Regarding your argument about bluffing, you are right that chance decides the effect on the receiver. This however does not mean that a skilled player cannot use the information available to him to choose the right time to bluff, in order to increase the odds of his bluff working. A skilled player will have a good memory and will remember what situations his bluffs were effective against each opponent that he is up against. So while in your example, Player A's attempts at bluffing are influenced by chance, this does not mean that he cannot use skill to make bluffing an effective strategy that overcomes the role that chance has.

"In summary, even though techniques can be employed, their effectiveness is determined by other variables present in the game which are decided by chance."

You are right that the effectiveness of the techniques employed is determined by other variables which are decided by chance. However, this does not mean that chance is the dominating factor in determining the outcome of the game. An average player will not use the techniques as effectively as a skilled player, and thus the average player will lose to the more skilled player more often than not.

There is no doubt that chance plays a large role in the game of poker. Chance plays a large role in many games of skill. The question is not whether chance plays a large role, but whether it plays a larger role than skill.

Poker is a very complex game that requires a strong ability in math, an excellent memory, good people reading skills, and a large knowledge of all the strategies involved. Some of these things can be taught, but it takes years of studying the game. Other things cannot be taught and are dependent on a players innate ability. Few players have the necessary tools to be considered skilled, and fewer still developed their tools to the extent that the best players have.

If an unskilled player faces the best player, the odds of the unskilled player winning is very small. The same is true for players of a more similar level of skill, but to a lesser extent. This is strong evidence that the outcome of the game is mainly determined by the level of skill of the participants.
TesterPot

Con

"Chance has a limited effect on the outcome of the game due to the fact that each player has the same odds of having the best hand. Both players are at the mercy of their cards to the same extent, so skill plays the deciding factor in who will be a winner more often."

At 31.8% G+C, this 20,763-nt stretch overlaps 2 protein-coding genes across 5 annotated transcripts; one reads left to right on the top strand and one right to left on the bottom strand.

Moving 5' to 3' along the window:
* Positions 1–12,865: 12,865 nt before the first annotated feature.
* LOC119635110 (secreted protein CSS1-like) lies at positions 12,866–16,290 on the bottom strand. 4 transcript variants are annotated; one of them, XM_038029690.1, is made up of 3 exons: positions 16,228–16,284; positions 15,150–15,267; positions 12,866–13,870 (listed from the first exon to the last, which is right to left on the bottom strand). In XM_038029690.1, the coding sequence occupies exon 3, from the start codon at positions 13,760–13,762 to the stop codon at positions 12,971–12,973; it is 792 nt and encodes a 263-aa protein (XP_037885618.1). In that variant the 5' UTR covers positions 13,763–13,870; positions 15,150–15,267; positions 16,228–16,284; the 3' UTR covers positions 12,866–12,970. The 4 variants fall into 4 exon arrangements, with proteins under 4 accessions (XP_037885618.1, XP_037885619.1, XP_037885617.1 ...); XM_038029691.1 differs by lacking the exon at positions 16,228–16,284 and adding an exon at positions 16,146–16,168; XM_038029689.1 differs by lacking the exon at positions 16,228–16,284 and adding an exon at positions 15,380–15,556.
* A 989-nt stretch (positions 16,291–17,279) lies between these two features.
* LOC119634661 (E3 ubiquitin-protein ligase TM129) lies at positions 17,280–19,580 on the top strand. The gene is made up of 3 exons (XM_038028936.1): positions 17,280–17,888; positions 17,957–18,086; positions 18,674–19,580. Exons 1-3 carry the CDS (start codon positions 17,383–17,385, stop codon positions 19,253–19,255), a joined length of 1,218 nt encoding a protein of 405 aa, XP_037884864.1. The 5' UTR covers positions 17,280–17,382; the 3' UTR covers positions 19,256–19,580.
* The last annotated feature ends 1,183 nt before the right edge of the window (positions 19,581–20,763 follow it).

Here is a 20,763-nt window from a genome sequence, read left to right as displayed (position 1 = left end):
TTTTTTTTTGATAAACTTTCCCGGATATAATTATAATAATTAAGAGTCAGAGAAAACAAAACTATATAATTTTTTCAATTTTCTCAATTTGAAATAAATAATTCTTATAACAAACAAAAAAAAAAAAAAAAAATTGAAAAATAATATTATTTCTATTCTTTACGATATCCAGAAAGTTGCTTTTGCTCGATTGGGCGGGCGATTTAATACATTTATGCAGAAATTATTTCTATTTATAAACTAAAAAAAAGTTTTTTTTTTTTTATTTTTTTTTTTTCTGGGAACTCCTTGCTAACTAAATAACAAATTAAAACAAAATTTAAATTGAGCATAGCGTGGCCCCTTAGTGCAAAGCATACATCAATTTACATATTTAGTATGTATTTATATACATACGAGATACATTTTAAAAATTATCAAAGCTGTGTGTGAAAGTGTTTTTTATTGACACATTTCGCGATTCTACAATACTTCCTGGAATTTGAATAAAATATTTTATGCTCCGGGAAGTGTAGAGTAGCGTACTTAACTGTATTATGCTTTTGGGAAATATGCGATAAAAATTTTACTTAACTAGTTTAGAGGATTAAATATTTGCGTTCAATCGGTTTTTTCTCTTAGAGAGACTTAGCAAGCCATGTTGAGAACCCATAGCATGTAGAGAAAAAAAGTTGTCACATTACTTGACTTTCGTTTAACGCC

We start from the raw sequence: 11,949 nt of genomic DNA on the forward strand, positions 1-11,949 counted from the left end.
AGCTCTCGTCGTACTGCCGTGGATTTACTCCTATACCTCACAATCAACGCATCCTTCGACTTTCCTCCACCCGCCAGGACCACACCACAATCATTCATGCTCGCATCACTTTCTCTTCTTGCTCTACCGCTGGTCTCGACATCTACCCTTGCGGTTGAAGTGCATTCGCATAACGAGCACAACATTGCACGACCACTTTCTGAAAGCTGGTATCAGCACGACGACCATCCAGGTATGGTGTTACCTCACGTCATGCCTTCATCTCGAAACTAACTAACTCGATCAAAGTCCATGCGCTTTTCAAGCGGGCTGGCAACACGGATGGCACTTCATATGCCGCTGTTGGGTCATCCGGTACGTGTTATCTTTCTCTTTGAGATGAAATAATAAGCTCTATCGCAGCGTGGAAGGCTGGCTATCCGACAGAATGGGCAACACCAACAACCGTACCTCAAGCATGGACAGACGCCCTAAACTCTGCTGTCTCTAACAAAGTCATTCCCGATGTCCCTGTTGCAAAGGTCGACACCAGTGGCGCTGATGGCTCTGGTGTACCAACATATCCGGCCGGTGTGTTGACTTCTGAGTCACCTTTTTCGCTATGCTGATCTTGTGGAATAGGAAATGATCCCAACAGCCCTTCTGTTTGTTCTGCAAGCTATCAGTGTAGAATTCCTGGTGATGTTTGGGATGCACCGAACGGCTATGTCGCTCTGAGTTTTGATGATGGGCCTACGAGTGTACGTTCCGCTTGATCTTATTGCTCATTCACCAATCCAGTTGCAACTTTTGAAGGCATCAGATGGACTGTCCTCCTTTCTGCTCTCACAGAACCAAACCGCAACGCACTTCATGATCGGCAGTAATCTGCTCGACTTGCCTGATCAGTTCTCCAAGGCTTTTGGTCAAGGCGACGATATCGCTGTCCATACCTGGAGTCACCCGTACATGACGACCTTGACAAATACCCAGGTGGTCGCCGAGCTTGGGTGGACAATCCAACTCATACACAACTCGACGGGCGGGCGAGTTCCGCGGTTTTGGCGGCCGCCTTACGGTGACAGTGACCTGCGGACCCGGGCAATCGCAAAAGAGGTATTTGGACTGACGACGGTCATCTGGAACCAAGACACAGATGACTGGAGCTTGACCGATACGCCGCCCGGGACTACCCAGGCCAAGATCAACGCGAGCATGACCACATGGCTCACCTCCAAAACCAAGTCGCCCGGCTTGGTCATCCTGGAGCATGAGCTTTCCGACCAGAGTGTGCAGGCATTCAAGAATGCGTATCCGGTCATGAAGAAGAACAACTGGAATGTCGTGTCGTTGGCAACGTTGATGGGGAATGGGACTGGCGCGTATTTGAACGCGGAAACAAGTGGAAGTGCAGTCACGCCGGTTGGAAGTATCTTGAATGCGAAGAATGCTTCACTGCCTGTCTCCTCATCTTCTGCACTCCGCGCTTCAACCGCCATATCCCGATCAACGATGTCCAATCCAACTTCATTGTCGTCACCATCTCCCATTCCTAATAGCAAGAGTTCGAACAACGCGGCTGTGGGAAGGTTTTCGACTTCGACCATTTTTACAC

I quote this to point out that we're in agreement on the fact that the cards and the players receiving them are subject to chance.

-

"This however does not mean that a skilled player cannot use the information available to him to choose the right time to bluff, in order to increase the odds of his bluff working."

Due to forced bets[1], it's not possible for a player to continue folding until they have what they perceive to be a suitable opportunity to bluff; they will eventually run out of money. The player is at the mercy of whether such opportunities are present - an element of chance.

-

"An average player will not use the techniques as effectively as a skilled player, and thus the average player will lose to the more skilled player more often than not."

The law of averages may dictate, for example, that an amateur Player B won't receive a constant stream of winning cards while skilled Player A receives poor cards, thus affording Player A an opportunity to bluff, but this merely attempts to distract from the very real fact that these situations on a case-by-case basis are still influenced by chance.

-

I reiterate my original point that bluffing is at the mercy of chance to provide the conditions and opportunities for its likelihood of success, regardless of what the law of averages may reflect. It's no use to a player in an isolated scenario who is constantly receiving bad hands to say, "Don't worry; on average, people get better hands than this."

-

[1] http://en.wikipedia.org...
Debate Round No. 2
freg

Pro

"Due to forced bets[1], it's not possible for a player to continue folding until they have what they perceive to be a suitable opportunity to bluff; they will eventually run out of money. The player is at the mercy of whether such opportunities are present - an element of chance."

It is not necessary for a player to wait for a suitable opportunity to bluff. It is often not necessary to bluff to win money. Also, if a certain situation is not favorable to bluff, a skilled player can recognize this fact and decide not to bluff. A less skilled player may not be able to recognize such a situation and thus he will be more likely to lose.